, in rising to move, as an Amendment, that the Bill be read a third time that day six months, said: My Lords, In pursuance of the Notice I have given, I now move that this Bill be read a third time this day six months; and I may say I have put that Notice on the Paper at the request of several noble Friends of mine who take a deep interest in this question. I should not for one moment have thought of putting such a Notice on the Paper if the Bill had been a Water Bill of the ordinary character; but, so far from that, the Bill comes to us from a Committee of your Lordships' House, recommended, not as a Bill of ordinary character, but recommended to your Lordships' adoption upon grounds of public policy. Now, my Lords, this Bill which is so recommended involves a novel principle, and the public policy which is to be found in this Bill is neither more nor less than this—the substitution of a municipal monopoly in the matter of water supply—the compulsory substitution of a municipal monopoly for private enterprize. Now, my Lords, the Committee do not assert, or in any way say, that the Water Company, which for many years has provided water to Sheffield, has been in any way wanting in its duty. They do not say the Company have been guilty of providing an insufficient supply, or accuse them of overcharges, or of providing impure water. So far from that, in consequence of the way in which this Company has dealt with Sheffield in the matter of its water supply, the Committee of your Lordships' House say that they hope the Company will be liberally treated when it comes to a question as to what sum is to be paid to them if this compulsory power is given to the Corporation. Now, my Lords, I think it is possible that an attempt may be made to induce your Lordships to assent to this Bill, which, I venture to say, contains a very novel and, I think, very dangerous and hurtful principle, on the ground that the purchase of works of an existing private enterprize only applied to a locality—that it only applies to Sheffield—and that, therefore, not being a general Bill, your Lordships may agree to pass a measure. Supposing such an argument is used? It is an argument with which your Lordships, by this time, ought to be familiar. It is an old friend with a new face and with a new name; but still it is the old argument of exceptional legislation. Well, my Lords, we know how—when exceptional legislation is passed in favour of any case—the evil grows. Noble Lords who come from other places besides Ireland know how evil principles introduced into legislation under the guise of exceptional circumstances have spread to Scotland; and they are showing themselves in the Metropolis in reference to leaseholds. Therefore, I wish your Lordships to treat this question—as I think it should present itself to your Lordships—as a great question of principle, and to treat it, not in its local, but in its general application. My Lords, I have very much doubt, if this Bill is passed, whether Sheffield will be greatly benefited by its becoming law. It so happens that other Corporations besides Sheffield have dealt with water, as they have with gas, in the United Kingdom for many years; and although these Corporations have prospered in their dealings with gas, yet they have failed and lost money in their dealings with water. For instance—and I believe they themselves admit it—the Manchester Corporation, who took up the water supply of Manchester in the year 1858, have, up to the present time, lost £110.000. The town of Bury—a town with which my noble Friend who was Chairman of this Committee (the Earl of Derby) is connected — that Town Council also took up the supply of water, and it has lost £3,000 in so doing; and your Lordships must remember that these are losses which came upon the rates generally. They are made up by extra charges on the borough funds, which applies to people who, in many cases, do not benefit by the water. Therefore, my Lords, it is not always Corporations who are successful in their trading, and although they have succeeded in gas, they have failed in water; and I very much doubt whether the town of Sheffield will, under this Bill, be bettor supplied with water than it has been by the private enterprize of the Water Company, which it is now intended compulsorily to abolish. With reference to the trading by Corporations, I should like to ask why they should be confined to gas and water? Gas is not such a necessity of life as bread or clothing; and, that being so, why should not Corporations—if they are to become traders—deal in clothes, and keep tailors' shops? Why should they not keep bakers' shops and butchers' shops, and. deal in anything which is necessary to life? Why should they not keep a great store like the Army and Navy Stores in London? This Bill is brought before your Lordships as a compulsory Bill. My objection to this Bill is that its compulsory character is now for the first time introduced into this kind of legislation; and I ask, if it is to be applied to gas and water, why should it not apply to all other necessaries of life? Then we shall come to this pass, that no man in the City of London, nor in this free country, will be able to live, move, or have his being without being under some sort of government or local inspection as to his private business. That is what it will come to under this proposed system of legislation. But, my Lords, I will admit, for the sake of argument—I do not admit it otherwise—that this Bill will confer a benefit on the town of Sheffield. Even admitting that, for the sake of argument, I still ask your Lordships, on the very ground upon which this Bill is submitted to your Lordships—namely, on the ground of public policy—on these broad grounds, and on that broad principle, I invite your Lordships not to consent to the third reading of this Bill. My Lords, what will be the effect of passing a compulsory measure of this kind? It will entitle the Corporation of Sheffield to take forcible possession—I do not care whether they pay fair compensation or not—it will entitle them to take forcible possession of works which they have not created, but which were created by private enterprize. That necessarily must discourage private enterprize; and what has private enterprize done for this country? Why everything. It is private enterprize that has given us canals; it is private enterprize that has given us railways; it is private enterprize that has given us gas, electric lighting, and the telephone; it is private enterprize that puts, not only part of the country in communication with another by moans of railways and telegraphs, but which by telegraphs put the Empire into connection with the Colonies and our Indian Possessions. All that is the result of private enterprize. At the present moment the greatest engineering work which has ever been undertaken in this age of engineering skill—the Forth Bridge, in which many noble Lords in this House take an interest—that is entirely the result of private enterprize. It was private enterprize which cut the Isthmus of Suez, and which is cutting the Isthmus of Panama; and, above all, do not forget this, that it was private enterprize, and nothing else, which gave us our Indian Empire, and practically our Colonial Empire. Well, my Lords, I say in countries such as ours it is essential that nothing shall be done for the benefit of any local town or for any other reason which can interfere with the great principle of independent and private enter-prize. Macaulay, in the third chapter of his History, referring to the progress that this country had made in the hundred years before he wrote, said it was due mainly to the confidence and security which was afforded to property in this country and that which was created by industry, energy, or by self-denial. Whether that property was created by, and remains the property of, individuals, or whether it is aggregated into the property of Companies, the principle is the same; and I ask your Lordships to take care how you deal with that principle in this House. Above all other Assemblies, your Lordships' House ought to be looked upon as the guardian of the questions involved in this great principle. What is the secret of all this successful private enterprize? It is, as Macaulay says, confidence and security with reference to property. If you take away confidence and security, what hope can there be that there will be private enterprize in the future as there has been in the past? If, whenever a Company is prosperous, a municipality may cast its eye—a covetous eye—upon it, and come to Parliament to buy, even though they are not disposed to sell, there will be an end to all confidence. It has been well said by Sir Frederick Bramwell—the most able engineer, and brother of the distinguished Lord who bears the name— that Government trading, whether local or imperial, was fatal to progress and to the national prosperity. If your Lordships wish for an example how unwise State interference is you have it in a Bill which has passed or is passing through your Lordships' House—I mean the Electric Lighting Bill. In 1882, an Electric Lighting Bill was brought in by the Government of the day, which empowered the Government at the end of 14 years to take possession of the property of Electric Lighting Companies without giving compensation on taking the business on as a going concern, but treating it as an old marine store, and simply at the end of 14 years paying for the plant as old iron. The time was extended when that should happen from 14 to 20 years. That Bill was passed in 1882, and what has happened? All enterprize in electric lighting was absolutely and entirely stopped and killed by these compulsory powers which the Government proposed to take. So last year, electric lighting being at a standstill, a Bill was brought in and submitted to a Committee of your Lordships' House, which proposed to extend the 20 years when the Government could come in to 40 years. The Bill which is now passing through your Lordships' House is based on that extended period. That is a most pregnant instance of the evil of compulsory interference with private enterprize, and it is because I feel that it is in the cause of public policy, it is on the ground—the sole ground—of public policy, that I ask your Lordships to refuse to pass this Bill. There is one point which must have struck your Lordships, and to which I have not referred; and that is that it is always right and customary for your Lordships to support the decision of a Committee of your own House. Now, my Lords, that is a general proposition which no sane man in your Lordships' House, and no sane man in the other House of Parliament, would for one moment venture to dispute. While I was a Member of the House of Commons, and since I have been a Member of your Lordships' House, whenever a decision of a Committee has been attempted to be overthrown, I have always given my vote in favour of the decision of the Committee. I think we ought to be grateful to noble Lords who give their time to these Committees, and it is only under most exceptional and most peculiar circumstances that your Lordships, or the other House, should be asked not to give effect to the views of the Committee. Now, if this had been a simple question between two Private Bills promoted by the Corporation and the Water Company in the ordinary course, with no new principle involved, I should not have ventured to have given this Notice, and I should have been considered extremely foolish if I had done so. But this is entirely a different case. Although there were attempts made to prove before the Committee that there was a precedent for this Bill of the Corporation, if I am rightly informed the Chairman of the Committee did not think much of the precedents adduced, and the promoters were advised to go on to other points and not to attempt to prove their case by precedents. It is well they were so advised, for no precedent exists for their Bill. I say this Bill is novel in principle, wholly unprecedented in character, and, for the first time, it imposes upon a Company the possibility—a certainty in this case—that they would have to part with their property at whatever sum the arbitrators chose to fix. This is a question wholly outside any question which is ordinarily referred to a Committee of your Lordships' House. Indeed, my Lords, I say that it never could have been your Lordships' intention that five Members of this House—no matter how able, no matter what their record of Parliamentary experience may be—should, upon the question of a Private Bill, introduce into legislation a great and novel principle which may strike at the very roots of enterprize and the commercial prosperity of the nation, which lives upon the security of property which has been created by private enterprize. I maintain that a principle such as that ought not to be passed in your Lordships' House on the third reading of a Private Bill, but ought, if required, to be taken up by the Government, and take its place in a general measure brought in by the responsible Government. I hope, my Lords, that your Lordships will not pay attention to the arguments about supporting the decisions of Committees, but will support me in my Motion for the rejection of this Bill.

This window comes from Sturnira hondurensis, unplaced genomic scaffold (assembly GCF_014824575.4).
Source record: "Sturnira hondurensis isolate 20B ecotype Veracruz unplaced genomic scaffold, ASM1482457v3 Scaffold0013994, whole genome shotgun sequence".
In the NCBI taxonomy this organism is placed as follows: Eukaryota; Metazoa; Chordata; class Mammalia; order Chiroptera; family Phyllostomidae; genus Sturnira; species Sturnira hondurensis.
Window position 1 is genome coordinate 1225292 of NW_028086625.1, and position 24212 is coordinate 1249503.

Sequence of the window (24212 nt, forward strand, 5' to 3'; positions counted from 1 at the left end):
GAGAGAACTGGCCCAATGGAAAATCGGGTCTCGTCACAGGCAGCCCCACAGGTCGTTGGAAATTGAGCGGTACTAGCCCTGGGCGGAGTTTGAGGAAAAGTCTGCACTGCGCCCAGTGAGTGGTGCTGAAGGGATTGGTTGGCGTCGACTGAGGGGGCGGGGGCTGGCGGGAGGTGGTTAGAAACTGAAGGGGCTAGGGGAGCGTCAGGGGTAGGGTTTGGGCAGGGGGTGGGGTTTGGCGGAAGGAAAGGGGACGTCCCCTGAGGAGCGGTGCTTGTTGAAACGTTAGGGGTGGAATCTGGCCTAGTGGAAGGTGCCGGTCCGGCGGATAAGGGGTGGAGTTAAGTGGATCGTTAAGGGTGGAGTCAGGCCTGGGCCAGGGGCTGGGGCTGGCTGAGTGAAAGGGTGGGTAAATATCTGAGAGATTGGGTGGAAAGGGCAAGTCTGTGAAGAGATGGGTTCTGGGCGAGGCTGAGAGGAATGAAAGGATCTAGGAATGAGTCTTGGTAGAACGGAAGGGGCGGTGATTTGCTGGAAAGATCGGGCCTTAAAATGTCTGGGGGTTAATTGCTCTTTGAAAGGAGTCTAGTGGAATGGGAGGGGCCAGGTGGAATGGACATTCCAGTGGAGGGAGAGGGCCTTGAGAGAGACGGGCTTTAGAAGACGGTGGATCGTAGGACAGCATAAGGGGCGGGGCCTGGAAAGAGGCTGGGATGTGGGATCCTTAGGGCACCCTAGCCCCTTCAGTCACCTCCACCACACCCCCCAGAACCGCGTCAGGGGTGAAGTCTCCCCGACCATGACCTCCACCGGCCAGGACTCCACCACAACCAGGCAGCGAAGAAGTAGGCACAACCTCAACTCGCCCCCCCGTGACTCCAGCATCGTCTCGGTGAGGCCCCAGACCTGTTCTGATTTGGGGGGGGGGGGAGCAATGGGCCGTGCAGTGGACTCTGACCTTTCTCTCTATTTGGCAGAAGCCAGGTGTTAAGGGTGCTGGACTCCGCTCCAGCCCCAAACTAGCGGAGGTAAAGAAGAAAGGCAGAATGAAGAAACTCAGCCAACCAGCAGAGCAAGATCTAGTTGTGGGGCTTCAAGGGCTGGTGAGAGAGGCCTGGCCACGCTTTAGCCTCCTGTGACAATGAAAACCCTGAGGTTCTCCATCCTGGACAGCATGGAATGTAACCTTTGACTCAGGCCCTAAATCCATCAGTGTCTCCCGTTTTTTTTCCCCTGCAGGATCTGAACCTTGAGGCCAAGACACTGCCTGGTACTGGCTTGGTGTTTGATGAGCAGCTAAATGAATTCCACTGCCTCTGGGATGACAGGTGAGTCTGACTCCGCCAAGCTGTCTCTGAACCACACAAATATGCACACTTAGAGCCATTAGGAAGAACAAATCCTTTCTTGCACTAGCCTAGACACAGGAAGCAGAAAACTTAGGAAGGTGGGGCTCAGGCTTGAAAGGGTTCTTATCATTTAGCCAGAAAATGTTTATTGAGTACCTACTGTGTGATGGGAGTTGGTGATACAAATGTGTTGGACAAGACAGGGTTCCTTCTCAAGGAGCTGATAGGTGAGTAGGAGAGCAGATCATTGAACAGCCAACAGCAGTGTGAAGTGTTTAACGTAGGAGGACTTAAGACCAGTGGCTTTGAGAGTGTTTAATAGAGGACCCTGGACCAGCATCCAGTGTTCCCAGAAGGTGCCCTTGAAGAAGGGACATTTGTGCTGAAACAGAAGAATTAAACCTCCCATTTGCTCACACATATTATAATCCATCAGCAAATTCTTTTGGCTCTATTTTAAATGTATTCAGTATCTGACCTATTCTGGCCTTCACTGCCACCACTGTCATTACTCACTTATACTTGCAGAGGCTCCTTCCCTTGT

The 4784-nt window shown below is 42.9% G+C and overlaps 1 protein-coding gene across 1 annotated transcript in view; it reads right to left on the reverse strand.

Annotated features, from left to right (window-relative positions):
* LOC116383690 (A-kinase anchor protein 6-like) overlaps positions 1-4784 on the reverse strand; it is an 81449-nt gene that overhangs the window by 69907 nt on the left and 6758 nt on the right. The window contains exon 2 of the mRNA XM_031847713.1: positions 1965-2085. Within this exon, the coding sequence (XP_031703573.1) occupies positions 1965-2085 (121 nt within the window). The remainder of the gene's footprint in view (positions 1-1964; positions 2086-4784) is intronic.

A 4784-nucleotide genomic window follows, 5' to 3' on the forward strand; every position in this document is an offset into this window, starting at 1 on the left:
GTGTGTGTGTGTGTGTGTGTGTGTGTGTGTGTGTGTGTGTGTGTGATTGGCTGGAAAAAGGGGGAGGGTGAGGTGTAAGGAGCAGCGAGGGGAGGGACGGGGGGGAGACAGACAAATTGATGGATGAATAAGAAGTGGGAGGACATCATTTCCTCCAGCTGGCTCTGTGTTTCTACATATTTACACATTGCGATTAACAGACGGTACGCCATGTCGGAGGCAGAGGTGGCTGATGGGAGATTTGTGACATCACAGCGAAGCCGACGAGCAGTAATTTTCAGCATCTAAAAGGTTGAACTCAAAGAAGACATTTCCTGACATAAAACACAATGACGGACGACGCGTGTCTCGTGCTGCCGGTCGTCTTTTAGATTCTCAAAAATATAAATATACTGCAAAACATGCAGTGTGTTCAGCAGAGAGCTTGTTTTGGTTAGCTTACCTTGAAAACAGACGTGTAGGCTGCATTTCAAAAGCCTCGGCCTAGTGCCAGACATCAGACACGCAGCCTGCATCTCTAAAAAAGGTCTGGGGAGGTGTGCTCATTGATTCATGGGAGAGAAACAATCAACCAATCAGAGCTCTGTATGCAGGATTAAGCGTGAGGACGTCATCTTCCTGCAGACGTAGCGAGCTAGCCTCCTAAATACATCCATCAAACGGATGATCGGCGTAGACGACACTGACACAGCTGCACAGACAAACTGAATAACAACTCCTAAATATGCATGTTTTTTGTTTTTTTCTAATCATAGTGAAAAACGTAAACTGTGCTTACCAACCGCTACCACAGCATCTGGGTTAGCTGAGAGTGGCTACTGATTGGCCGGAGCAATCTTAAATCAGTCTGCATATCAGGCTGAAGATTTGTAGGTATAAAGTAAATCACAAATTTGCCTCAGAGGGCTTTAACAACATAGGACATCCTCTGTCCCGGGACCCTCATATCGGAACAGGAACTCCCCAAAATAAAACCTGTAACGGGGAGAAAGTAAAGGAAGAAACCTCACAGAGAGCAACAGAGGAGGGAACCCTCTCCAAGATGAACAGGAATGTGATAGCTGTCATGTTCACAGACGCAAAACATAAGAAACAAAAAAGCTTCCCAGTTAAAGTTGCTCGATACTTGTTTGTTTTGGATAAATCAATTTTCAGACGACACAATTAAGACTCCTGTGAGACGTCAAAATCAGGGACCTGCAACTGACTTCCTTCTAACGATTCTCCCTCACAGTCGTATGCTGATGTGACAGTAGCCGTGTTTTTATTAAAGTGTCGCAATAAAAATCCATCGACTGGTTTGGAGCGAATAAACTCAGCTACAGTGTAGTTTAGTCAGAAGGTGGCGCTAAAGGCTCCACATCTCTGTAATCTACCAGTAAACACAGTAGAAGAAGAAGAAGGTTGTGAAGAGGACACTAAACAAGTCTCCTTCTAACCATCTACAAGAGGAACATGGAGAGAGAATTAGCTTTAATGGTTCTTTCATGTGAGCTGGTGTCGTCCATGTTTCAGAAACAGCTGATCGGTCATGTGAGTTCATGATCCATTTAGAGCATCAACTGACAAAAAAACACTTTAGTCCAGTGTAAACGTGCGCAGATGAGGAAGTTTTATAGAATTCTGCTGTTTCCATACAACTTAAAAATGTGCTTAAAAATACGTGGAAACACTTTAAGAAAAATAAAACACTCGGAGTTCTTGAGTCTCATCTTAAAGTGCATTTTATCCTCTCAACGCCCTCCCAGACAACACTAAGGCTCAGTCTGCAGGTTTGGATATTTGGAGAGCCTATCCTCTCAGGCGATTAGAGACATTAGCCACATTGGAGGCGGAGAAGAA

Amendment moved, to leave out ("now") and add at the end of the Motion ("this day six months.")—(The Earl of Wemyss.)